Giving GIS skills to new audiences through multi-disciplinary teaching
The Applied Sciences School of Bournemouth University is breaking new ground by incorporating GIS training into many more of its courses. For the first time, students of subjects including biology and forensic science will learn valuable GIS skills alongside students of geography and ecology, in recognition of the growing importance of GIS in many careers.
As one of the six schools within Bournemouth University, Applied Sciences contains three academic centres. One focuses on archaeology, anthropology and heritage, another covers ecology and geographical science while the third deals with forensic science. Teaching both undergraduate and postgraduate courses, the school has an International reputation for delivering high quality education while also pursuing excellence in research. Areas of research expertise include: Forensic archaeology and crime scene science where, for example, staff are currently investigating genocide in Iraq, Bosnia and Rwanda and the implications of unearthing 40,000 year old human footprints in central Mexico.
The university has been able to take advantage of an educational licensing agreement with Esri UK to expand its teaching of GIS cost-effectively
Forensic science students now use Esri’s ArcGIS to identify where snipers might hide and where murderers might conceal bodies
Many more science students will leave university with a practical knowledge of using GIS, adding to their employability skills
In the past, only Ecology and Geography undergraduates were taught GIS for all three years as undergraduates, while Archaeologists attended GIS lectures in their third year. Recently, Forensic Science students also joined the GIS sessions from their second year onwards and other disciplines are soon to follow suit. Biology will be the next subject to take advantage of learning GIS skills from the second year on, for example.
Andy Ford, Lecturer in Geoinformatics, explained: “The growing relevance of GIS in various industries means it’s becoming ever more applicable to other subjects here at Bournemouth. Our aspiration is to make GIS available to all students within the school, giving them the benefit of learning new skills which are now in demand in the workplace. This means GIS will be accessible for Environmental Sciences and Biology students – in addition to those studying Archaeology, Geography; Forensic Science and Ecology.”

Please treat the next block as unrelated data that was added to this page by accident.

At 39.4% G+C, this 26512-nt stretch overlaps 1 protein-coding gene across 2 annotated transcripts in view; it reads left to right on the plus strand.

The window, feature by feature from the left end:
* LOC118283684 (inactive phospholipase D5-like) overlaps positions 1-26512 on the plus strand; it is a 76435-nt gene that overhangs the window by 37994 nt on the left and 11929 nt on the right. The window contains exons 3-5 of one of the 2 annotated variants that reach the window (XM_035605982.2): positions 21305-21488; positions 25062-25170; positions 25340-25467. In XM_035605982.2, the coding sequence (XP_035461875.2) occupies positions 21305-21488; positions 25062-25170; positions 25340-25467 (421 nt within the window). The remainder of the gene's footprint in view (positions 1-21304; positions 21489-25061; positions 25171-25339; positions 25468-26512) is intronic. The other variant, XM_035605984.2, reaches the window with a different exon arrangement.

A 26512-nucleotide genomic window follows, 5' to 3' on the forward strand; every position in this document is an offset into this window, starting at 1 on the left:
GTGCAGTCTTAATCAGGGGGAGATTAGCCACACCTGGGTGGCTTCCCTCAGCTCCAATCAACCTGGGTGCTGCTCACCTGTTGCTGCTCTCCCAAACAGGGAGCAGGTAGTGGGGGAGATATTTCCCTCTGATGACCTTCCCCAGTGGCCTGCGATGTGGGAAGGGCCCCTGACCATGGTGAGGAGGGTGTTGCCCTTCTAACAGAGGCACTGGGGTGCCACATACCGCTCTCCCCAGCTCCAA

Our aspiration is to make GIS available to all students within the school, giving them the benefit of learning new skills which are now in demand in the workplace
Andy Ford – Lecturer in Geo informatics
The main driver behind the new GIS initiative is that it can easily be applied to the various disciplines, to help solve relevant challenges and tasks and Bournemouth therefore believes it should be taught, to a wider audience.
The school is also set to benefit from greater economies of scale, as students from all disciplines will attend the same GIS sessions, rather than additional tailored modules which would not be economically viable. This gives staff more time to devote to research and generate the valuable income all universities need for long-term growth.
Bournemouth uses a mix of GIS software as part of its teaching programme, including Esri ArcInfo and ArcView. The campus-wide Esri licence acquired via the Eduserv CHEST programme supports the spread of GIS to new subjects, as it allows an unlimited number of users at no additional cost.
GIS is the glue that holds all the disciplines together, or will be in the future. We’ll be teaching GIS to all three centres for all three years
Andy Ford – Lecturer in Geo informatics
Bournemouth’s GIS teaching is already breaking new ground in the field of Forensic Science, where the capabilities of GIS are being realised for the first time. A prime example involves current Masters students, using Esri ArcView to create predictive models to help identify dump sites for murder victims.
Examining a range of spatial criteria, the models help users consider the type of decisions murderers make when hiding a body. This normally involves a thought process to find the right kind of landscape and vegetation, not too far from a road or car park and walking downhill rather than uphill. Using GIS, students create the different data layers and are able to understand all the different factors in context, to quickly reduce the area to be searched for a body.
Future plans for GIS-Forensics include students evaluating the vulnerability of 2012 Olympic sites to sniper fire, in a similar way in which proximity and viewsheds were used to identify the sniper’s locations in the Beltway shooting in Washington DC, which led to the individual’s capture.
The main benefit from increased exposure to GIS: The new skills being gained. “Graduates will be more employable and can consider jobs which specifically involve GIS. In Forensics for example, they will be able to apply emerging techniques which are relatively new to their discipline. In Europe this area of science is not as mature as in the US and is currently a growth area.” explains Ford.
Increasing the number of students being taught GIS across the School of Applied Sciences is no easy task but the benefits of students developing critical thinking skills through spatial analysis, outweighs any initial logistical challenge for Bournemouth. “As more students start to understand the concepts and potential power and utility of GIS, so other areas of science and industry will benefit. Soon there’ll be a lot more Biologists, Archaeologists Forensic Scientists or Geologists – not just Geographers – able to apply the power of spatial analysis in the real world,” concluded Ford.